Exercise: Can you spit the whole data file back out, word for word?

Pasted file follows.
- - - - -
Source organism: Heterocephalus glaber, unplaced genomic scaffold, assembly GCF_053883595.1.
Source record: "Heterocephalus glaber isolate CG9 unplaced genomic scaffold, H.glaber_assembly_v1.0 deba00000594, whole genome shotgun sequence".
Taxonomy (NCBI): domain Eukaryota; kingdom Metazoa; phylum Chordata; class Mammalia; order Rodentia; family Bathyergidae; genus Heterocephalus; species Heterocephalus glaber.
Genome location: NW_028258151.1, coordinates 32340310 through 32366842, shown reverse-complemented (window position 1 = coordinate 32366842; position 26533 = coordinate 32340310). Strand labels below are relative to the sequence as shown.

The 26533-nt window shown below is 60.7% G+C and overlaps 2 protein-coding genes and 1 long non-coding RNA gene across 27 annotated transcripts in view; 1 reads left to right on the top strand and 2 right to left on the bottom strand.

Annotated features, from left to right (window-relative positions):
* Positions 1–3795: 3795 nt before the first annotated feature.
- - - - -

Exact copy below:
Source organism: Heterocephalus glaber, unplaced genomic scaffold, assembly GCF_053883595.1.
Source record: "Heterocephalus glaber isolate CG9 unplaced genomic scaffold, H.glaber_assembly_v1.0 deba00000594, whole genome shotgun sequence".
Taxonomy (NCBI): domain Eukaryota; kingdom Metazoa; phylum Chordata; class Mammalia; order Rodentia; family Bathyergidae; genus Heterocephalus; species Heterocephalus glaber.
Genome location: NW_028258151.1, coordinates 32340310 through 32366842, shown reverse-complemented (window position 1 = coordinate 32366842; position 26533 = coordinate 32340310). Strand labels below are relative to the sequence as shown.

The 26533-nt window shown below is 60.7% G+C and overlaps 2 protein-coding genes and 1 long non-coding RNA gene across 27 annotated transcripts in view; 1 reads left to right on the top strand and 2 right to left on the bottom strand.

Annotated features, from left to right (window-relative positions):
* Positions 1–3795: 3795 nt before the first annotated feature.